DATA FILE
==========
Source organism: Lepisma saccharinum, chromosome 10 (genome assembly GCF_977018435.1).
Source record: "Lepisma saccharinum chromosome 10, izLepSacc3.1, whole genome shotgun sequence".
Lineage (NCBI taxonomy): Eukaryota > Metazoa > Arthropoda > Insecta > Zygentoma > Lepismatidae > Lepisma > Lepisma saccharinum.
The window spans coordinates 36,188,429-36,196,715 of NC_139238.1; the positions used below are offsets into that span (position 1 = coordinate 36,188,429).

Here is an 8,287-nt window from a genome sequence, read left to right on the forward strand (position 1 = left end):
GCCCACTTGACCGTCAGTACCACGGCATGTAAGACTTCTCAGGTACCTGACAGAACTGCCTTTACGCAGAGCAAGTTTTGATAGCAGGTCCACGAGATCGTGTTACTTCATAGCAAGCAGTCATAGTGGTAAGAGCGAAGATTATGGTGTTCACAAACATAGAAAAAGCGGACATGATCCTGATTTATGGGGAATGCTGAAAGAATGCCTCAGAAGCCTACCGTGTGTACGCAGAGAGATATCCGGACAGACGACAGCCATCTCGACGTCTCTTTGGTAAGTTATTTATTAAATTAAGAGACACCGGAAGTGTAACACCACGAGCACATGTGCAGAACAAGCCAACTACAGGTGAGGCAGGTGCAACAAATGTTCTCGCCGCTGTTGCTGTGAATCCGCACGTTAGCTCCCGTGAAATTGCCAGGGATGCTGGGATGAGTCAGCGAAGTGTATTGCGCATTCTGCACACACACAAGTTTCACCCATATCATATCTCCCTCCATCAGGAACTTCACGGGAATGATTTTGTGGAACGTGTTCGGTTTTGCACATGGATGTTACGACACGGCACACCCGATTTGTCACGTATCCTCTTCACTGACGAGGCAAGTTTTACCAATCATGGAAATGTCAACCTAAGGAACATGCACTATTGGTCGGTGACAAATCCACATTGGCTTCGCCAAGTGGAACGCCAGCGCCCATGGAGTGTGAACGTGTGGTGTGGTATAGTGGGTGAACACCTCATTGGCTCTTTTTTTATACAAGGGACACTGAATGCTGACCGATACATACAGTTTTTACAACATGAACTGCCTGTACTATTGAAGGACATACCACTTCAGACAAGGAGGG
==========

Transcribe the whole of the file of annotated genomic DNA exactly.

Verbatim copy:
Source organism: Lepisma saccharinum, chromosome 10 (genome assembly GCF_977018435.1).
Source record: "Lepisma saccharinum chromosome 10, izLepSacc3.1, whole genome shotgun sequence".
Lineage (NCBI taxonomy): Eukaryota > Metazoa > Arthropoda > Insecta > Zygentoma > Lepismatidae > Lepisma > Lepisma saccharinum.
The window spans coordinates 36,188,429-36,196,715 of NC_139238.1; the positions used below are offsets into that span (position 1 = coordinate 36,188,429).

Here is an 8,287-nt window from a genome sequence, read left to right on the forward strand (position 1 = left end):
GCCCACTTGACCGTCAGTACCACGGCATGTAAGACTTCTCAGGTACCTGACAGAACTGCCTTTACGCAGAGCAAGTTTTGATAGCAGGTCCACGAGATCGTGTTACTTCATAGCAAGCAGTCATAGTGGTAAGAGCGAAGATTATGGTGTTCACAAACATAGAAAAAGCGGACATGATCCTGATTTATGGGGAATGCTGAAAGAATGCCTCAGAAGCCTACCGTGTGTACGCAGAGAGATATCCGGACAGACGACAGCCATCTCGACGTCTCTTTGGTAAGTTATTTATTAAATTAAGAGACACCGGAAGTGTAACACCACGAGCACATGTGCAGAACAAGCCAACTACAGGTGAGGCAGGTGCAACAAATGTTCTCGCCGCTGTTGCTGTGAATCCGCACGTTAGCTCCCGTGAAATTGCCAGGGATGCTGGGATGAGTCAGCGAAGTGTATTGCGCATTCTGCACACACACAAGTTTCACCCATATCATATCTCCCTCCATCAGGAACTTCACGGGAATGATTTTGTGGAACGTGTTCGGTTTTGCACATGGATGTTACGACACGGCACACCCGATTTGTCACGTATCCTCTTCACTGACGAGGCAAGTTTTACCAATCATGGAAATGTCAACCTAAGGAACATGCACTATTGGTCGGTGACAAATCCACATTGGCTTCGCCAAGTGGAACGCCAGCGCCCATGGAGTGTGAACGTGTGGTGTGGTATAGTGGGTGAACACCTCATTGGCTCTTTTTTTATACAAGGGACACTGAATGCTGACCGATACATACAGTTTTTACAACATGAACTGCCTGTACTATTGAAGGACATACCACTTCAGACAAGGAGGG